Wells is on a 28-game winning streak. Marshwood is 23-1 the past two seasons. Can they continue their dominance in 2019?

“Oh yeah. I’m confident in our ability and I think we’ll be well off next year,” said Marshwood junior John Valentine, who had an interception, a fumble recovery and a touchdown catch Saturday in a 49-0 win over Brunswick in the Class B state final. “I think it’s great for the underclassmen because they get the experience of big games. They get to see what it’s like playing in big games. Now they’re just prepared for it.”

All predictions for next season come with the large caveat that realignment is coming. Until the MPA sorts that out, there is significant uncertainty about which teams will play in which divisions.

Marshwood will graduate 16 players, including starting quarterback Tommy Springer and mainstay linemen Adam Doyon, Drew Gregor and Ian Dures. But there are 15 juniors, including Valentine and athletic defensive end Connor Caverly, who has backed up Springer for two seasons.

Wells, the Class D champion, graduates only seven seniors. One is Tyler Bridge, a special talent. But Payton MacKay proved in the playoffs he has the tools to transition to lead dog in the Warriors’ rushing attack, as Bridge did this season with the graduation of 2017 Fitzpatrick finalist Nolan Potter. Matt Tufts and Jonah Potter return as superior defenders and good running backs.

FOR THE SECOND year in a row, Marshwood showed in the state final that its offense is much more than a running attack. In 2017, the Hawks upstaged Skowhegan’s touted aerial show with three touchdown passes in the first half to jump ahead quickly in what would be a 63-20 win.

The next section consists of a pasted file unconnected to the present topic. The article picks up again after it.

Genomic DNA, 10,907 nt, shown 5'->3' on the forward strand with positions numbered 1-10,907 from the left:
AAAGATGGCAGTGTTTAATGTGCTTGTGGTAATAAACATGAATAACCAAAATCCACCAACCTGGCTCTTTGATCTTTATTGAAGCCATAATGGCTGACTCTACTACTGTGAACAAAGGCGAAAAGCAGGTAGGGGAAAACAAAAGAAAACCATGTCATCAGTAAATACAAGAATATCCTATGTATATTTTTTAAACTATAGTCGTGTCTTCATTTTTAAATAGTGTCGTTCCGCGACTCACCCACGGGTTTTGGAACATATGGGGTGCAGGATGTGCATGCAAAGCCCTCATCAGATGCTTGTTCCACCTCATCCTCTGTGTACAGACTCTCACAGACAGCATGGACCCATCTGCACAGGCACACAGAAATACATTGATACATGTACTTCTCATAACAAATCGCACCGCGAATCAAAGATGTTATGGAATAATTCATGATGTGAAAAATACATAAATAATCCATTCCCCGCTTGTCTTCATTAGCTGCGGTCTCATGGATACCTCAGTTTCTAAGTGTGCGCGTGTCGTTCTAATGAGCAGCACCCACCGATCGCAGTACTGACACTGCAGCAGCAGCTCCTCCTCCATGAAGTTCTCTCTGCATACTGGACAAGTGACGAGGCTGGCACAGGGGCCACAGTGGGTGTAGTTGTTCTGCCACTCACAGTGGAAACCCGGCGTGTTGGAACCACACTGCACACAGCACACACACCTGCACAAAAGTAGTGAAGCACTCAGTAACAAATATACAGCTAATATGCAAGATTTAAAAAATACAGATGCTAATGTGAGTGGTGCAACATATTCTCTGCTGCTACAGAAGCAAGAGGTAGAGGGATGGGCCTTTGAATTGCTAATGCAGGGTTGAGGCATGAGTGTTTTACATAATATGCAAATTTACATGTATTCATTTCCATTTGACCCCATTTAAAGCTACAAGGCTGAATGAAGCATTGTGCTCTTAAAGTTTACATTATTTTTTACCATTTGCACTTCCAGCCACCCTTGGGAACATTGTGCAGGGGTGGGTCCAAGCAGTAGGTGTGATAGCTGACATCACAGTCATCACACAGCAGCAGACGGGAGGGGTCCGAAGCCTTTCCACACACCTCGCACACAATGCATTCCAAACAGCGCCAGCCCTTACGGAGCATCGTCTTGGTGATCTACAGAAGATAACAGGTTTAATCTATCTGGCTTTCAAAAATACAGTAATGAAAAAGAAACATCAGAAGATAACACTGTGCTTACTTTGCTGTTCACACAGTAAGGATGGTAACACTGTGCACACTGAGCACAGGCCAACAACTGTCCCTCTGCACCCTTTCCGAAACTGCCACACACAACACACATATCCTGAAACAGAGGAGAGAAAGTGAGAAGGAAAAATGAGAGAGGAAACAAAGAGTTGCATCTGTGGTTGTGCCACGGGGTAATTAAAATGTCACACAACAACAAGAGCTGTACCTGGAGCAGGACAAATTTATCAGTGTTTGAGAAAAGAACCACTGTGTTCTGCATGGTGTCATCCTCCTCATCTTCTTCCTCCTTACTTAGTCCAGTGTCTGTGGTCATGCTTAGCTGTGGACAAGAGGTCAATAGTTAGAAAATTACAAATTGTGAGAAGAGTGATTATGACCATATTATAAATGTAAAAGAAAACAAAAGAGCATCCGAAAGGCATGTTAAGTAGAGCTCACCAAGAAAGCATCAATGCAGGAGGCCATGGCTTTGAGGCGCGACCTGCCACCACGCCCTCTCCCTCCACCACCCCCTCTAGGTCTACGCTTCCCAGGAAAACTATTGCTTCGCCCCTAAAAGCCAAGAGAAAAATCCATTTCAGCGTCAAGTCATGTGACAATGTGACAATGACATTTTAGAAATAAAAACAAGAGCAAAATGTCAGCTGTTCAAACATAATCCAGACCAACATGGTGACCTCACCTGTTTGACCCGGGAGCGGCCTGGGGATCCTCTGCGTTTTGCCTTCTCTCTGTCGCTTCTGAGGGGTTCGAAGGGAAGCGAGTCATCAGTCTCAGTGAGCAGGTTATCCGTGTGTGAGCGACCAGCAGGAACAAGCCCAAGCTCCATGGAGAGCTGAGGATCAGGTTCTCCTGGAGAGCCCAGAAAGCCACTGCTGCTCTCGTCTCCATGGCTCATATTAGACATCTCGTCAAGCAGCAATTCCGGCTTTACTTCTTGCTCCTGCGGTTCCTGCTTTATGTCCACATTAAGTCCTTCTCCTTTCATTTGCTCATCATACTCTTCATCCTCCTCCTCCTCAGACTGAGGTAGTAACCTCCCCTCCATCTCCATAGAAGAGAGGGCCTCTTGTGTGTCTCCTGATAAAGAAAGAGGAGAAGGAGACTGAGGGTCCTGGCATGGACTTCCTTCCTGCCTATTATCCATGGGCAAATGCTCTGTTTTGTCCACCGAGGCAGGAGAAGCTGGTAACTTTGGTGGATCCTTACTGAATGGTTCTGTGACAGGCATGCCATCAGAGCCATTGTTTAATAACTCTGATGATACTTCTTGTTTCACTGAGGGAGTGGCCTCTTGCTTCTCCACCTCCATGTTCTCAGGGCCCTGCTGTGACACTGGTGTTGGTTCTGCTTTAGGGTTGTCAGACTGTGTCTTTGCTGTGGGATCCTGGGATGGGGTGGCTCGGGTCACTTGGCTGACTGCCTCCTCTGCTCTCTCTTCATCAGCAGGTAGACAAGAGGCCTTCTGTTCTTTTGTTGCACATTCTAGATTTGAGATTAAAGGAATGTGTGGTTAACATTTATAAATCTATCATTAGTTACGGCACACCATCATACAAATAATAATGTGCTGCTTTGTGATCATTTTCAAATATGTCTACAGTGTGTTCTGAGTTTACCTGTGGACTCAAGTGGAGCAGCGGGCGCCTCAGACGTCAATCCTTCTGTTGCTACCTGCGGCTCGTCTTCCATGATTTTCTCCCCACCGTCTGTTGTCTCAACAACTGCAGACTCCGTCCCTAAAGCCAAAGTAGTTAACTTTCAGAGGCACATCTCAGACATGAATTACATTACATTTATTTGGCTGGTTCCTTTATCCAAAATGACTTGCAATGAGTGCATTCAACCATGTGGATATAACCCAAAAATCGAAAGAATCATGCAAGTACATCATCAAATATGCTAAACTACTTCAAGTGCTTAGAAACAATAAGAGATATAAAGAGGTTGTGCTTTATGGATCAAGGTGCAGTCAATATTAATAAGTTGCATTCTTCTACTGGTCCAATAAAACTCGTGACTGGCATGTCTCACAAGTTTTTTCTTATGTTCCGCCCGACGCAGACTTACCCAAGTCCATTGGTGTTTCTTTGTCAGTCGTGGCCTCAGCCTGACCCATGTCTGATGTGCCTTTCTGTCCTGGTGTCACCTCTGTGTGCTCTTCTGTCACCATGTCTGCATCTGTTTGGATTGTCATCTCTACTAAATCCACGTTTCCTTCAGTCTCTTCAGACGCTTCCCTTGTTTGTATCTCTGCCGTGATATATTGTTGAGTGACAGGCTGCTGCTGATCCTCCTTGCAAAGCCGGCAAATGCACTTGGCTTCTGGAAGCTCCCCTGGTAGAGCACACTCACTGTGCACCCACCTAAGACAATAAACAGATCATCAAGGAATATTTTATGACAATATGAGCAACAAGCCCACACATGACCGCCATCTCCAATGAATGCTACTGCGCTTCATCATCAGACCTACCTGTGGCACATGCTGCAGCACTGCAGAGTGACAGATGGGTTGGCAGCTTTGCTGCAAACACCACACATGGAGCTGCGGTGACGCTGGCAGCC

Springer came out slinging again against Brunswick, completing a quick out on the first play of the game to Jake Lindsay.

“After that first pass we were like, ‘OK, we can throw against these guys,’ so we passed the ball more than usual,” Springer said.

He finished the first half 8 of 11 for 159 yards and two scores, then completed his only attempt in the second half.

“When you have a quarterback like Tommy, it allows you to do more things than you have in the past,” Valentine said.

THORNTON ACADEMY’S Anthony Bracamonte capped a season of big plays with four touchdowns – three receiving, one on a punt return – in a 49-14 win against Portland for the Class A title. He gained 274 all-purpose yards. Two would-be scores (punt return and long run) were negated by penalties.

For the season, Bracamonte gained 2,122 all-purpose yards with 27 touchdowns, including 11 in the playoffs.

“You look at what he did the last three weeks, he had 200 yards in the semifinals, almost 400 (total) yards last week, and I don’t know what he did today, but I don’t think there’s any question who the best player in the state of Maine is,” said Thornton Coach Kevin Kezal.

PORTLAND’S ZACK ELOWITCH furthered his own case as a premier player. Early in the Class A final, Portland put Elowitch into the Wildcat formation, and it was clear who would be getting the ball. Elowitch responded with 244 yards on 34 pounding carries, with touchdown runs of 66 and 67 yards. That gives him 1,957 yards and 21 rushing touchdowns, with a Thanksgiving Day game coming up against Deering.